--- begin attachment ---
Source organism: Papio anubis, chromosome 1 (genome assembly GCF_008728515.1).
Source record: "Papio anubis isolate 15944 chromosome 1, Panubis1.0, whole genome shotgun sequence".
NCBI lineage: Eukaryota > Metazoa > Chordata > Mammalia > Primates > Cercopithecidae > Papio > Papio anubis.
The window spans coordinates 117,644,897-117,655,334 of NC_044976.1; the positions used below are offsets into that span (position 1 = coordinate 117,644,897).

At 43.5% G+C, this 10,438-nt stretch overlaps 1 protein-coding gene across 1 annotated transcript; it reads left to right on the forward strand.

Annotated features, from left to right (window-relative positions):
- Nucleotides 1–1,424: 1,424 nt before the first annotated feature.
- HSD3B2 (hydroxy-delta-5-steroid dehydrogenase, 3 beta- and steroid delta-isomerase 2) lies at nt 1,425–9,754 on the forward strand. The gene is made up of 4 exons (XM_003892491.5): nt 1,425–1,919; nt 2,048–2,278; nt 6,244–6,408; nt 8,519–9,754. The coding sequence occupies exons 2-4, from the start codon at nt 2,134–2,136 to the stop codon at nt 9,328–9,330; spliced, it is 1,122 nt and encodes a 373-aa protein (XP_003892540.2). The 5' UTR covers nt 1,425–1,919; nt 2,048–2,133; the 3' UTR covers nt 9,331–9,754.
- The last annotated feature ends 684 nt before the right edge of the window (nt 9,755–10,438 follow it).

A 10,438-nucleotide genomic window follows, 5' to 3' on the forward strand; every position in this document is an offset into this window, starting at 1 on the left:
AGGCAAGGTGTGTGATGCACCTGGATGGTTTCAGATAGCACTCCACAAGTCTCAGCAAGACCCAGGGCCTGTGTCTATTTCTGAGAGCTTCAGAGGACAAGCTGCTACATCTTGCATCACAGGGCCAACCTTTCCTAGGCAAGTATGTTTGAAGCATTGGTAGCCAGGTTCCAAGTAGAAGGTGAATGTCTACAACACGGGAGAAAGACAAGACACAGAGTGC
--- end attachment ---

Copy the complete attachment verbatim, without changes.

Source organism: Papio anubis, chromosome 1 (genome assembly GCF_008728515.1).
Source record: "Papio anubis isolate 15944 chromosome 1, Panubis1.0, whole genome shotgun sequence".
NCBI lineage: Eukaryota > Metazoa > Chordata > Mammalia > Primates > Cercopithecidae > Papio > Papio anubis.
The window spans coordinates 117,644,897-117,655,334 of NC_044976.1; the positions used below are offsets into that span (position 1 = coordinate 117,644,897).

At 43.5% G+C, this 10,438-nt stretch overlaps 1 protein-coding gene across 1 annotated transcript; it reads left to right on the forward strand.

Annotated features, from left to right (window-relative positions):
- Nucleotides 1–1,424: 1,424 nt before the first annotated feature.
- HSD3B2 (hydroxy-delta-5-steroid dehydrogenase, 3 beta- and steroid delta-isomerase 2) lies at nt 1,425–9,754 on the forward strand. The gene is made up of 4 exons (XM_003892491.5): nt 1,425–1,919; nt 2,048–2,278; nt 6,244–6,408; nt 8,519–9,754. The coding sequence occupies exons 2-4, from the start codon at nt 2,134–2,136 to the stop codon at nt 9,328–9,330; spliced, it is 1,122 nt and encodes a 373-aa protein (XP_003892540.2). The 5' UTR covers nt 1,425–1,919; nt 2,048–2,133; the 3' UTR covers nt 9,331–9,754.
- The last annotated feature ends 684 nt before the right edge of the window (nt 9,755–10,438 follow it).

A 10,438-nucleotide genomic window follows, 5' to 3' on the forward strand; every position in this document is an offset into this window, starting at 1 on the left:
AGGCAAGGTGTGTGATGCACCTGGATGGTTTCAGATAGCACTCCACAAGTCTCAGCAAGACCCAGGGCCTGTGTCTATTTCTGAGAGCTTCAGAGGACAAGCTGCTACATCTTGCATCACAGGGCCAACCTTTCCTAGGCAAGTATGTTTGAAGCATTGGTAGCCAGGTTCCAAGTAGAAGGTGAATGTCTACAACACGGGAGAAAGACAAGACACAGAGTGC